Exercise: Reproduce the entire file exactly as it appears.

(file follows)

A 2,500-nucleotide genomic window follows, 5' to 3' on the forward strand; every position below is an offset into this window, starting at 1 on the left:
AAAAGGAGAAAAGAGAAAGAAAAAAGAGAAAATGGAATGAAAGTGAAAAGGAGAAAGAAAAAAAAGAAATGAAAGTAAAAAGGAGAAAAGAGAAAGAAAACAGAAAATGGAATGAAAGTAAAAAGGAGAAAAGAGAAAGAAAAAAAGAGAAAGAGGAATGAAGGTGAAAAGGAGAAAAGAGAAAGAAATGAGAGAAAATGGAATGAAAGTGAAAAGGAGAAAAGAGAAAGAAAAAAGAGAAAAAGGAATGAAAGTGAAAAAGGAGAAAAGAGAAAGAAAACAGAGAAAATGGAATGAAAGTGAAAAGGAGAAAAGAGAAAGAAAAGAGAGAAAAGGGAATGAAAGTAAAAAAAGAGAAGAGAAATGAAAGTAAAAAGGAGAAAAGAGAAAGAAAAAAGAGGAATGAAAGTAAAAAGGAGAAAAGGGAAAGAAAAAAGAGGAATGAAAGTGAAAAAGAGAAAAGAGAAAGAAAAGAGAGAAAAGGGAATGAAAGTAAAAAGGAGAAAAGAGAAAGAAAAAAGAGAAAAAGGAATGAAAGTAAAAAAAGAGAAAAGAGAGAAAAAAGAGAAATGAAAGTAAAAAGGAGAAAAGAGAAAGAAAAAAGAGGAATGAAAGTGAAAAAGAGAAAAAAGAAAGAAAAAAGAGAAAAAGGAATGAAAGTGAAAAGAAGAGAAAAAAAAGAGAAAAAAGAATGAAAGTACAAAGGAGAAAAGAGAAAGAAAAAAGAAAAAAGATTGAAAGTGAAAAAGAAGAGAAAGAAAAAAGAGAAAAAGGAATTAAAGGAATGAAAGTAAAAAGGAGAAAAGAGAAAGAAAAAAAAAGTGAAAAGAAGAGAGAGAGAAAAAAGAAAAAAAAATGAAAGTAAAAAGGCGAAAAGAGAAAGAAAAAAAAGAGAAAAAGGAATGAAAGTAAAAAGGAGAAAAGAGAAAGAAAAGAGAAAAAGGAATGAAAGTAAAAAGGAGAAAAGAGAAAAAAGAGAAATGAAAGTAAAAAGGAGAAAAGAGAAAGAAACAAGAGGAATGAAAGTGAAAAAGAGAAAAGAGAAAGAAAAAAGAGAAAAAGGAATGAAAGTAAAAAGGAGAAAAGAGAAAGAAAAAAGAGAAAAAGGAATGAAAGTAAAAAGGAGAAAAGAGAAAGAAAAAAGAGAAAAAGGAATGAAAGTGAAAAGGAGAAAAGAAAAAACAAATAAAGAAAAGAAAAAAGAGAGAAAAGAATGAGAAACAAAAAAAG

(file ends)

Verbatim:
A 2,500-nucleotide genomic window follows, 5' to 3' on the forward strand; every position below is an offset into this window, starting at 1 on the left:
AAAAGGAGAAAAGAGAAAGAAAAAAGAGAAAATGGAATGAAAGTGAAAAGGAGAAAGAAAAAAAAGAAATGAAAGTAAAAAGGAGAAAAGAGAAAGAAAACAGAAAATGGAATGAAAGTAAAAAGGAGAAAAGAGAAAGAAAAAAAGAGAAAGAGGAATGAAGGTGAAAAGGAGAAAAGAGAAAGAAATGAGAGAAAATGGAATGAAAGTGAAAAGGAGAAAAGAGAAAGAAAAAAGAGAAAAAGGAATGAAAGTGAAAAAGGAGAAAAGAGAAAGAAAACAGAGAAAATGGAATGAAAGTGAAAAGGAGAAAAGAGAAAGAAAAGAGAGAAAAGGGAATGAAAGTAAAAAAAGAGAAGAGAAATGAAAGTAAAAAGGAGAAAAGAGAAAGAAAAAAGAGGAATGAAAGTAAAAAGGAGAAAAGGGAAAGAAAAAAGAGGAATGAAAGTGAAAAAGAGAAAAGAGAAAGAAAAGAGAGAAAAGGGAATGAAAGTAAAAAGGAGAAAAGAGAAAGAAAAAAGAGAAAAAGGAATGAAAGTAAAAAAAGAGAAAAGAGAGAAAAAAGAGAAATGAAAGTAAAAAGGAGAAAAGAGAAAGAAAAAAGAGGAATGAAAGTGAAAAAGAGAAAAAAGAAAGAAAAAAGAGAAAAAGGAATGAAAGTGAAAAGAAGAGAAAAAAAAGAGAAAAAAGAATGAAAGTACAAAGGAGAAAAGAGAAAGAAAAAAGAAAAAAGATTGAAAGTGAAAAAGAAGAGAAAGAAAAAAGAGAAAAAGGAATTAAAGGAATGAAAGTAAAAAGGAGAAAAGAGAAAGAAAAAAAAAGTGAAAAGAAGAGAGAGAGAAAAAAGAAAAAAAAATGAAAGTAAAAAGGCGAAAAGAGAAAGAAAAAAAAGAGAAAAAGGAATGAAAGTAAAAAGGAGAAAAGAGAAAGAAAAGAGAAAAAGGAATGAAAGTAAAAAGGAGAAAAGAGAAAAAAGAGAAATGAAAGTAAAAAGGAGAAAAGAGAAAGAAACAAGAGGAATGAAAGTGAAAAAGAGAAAAGAGAAAGAAAAAAGAGAAAAAGGAATGAAAGTAAAAAGGAGAAAAGAGAAAGAAAAAAGAGAAAAAGGAATGAAAGTAAAAAGGAGAAAAGAGAAAGAAAAAAGAGAAAAAGGAATGAAAGTGAAAAGGAGAAAAGAAAAAACAAATAAAGAAAAGAAAAAAGAGAGAAAAGAATGAGAAACAAAAAAAG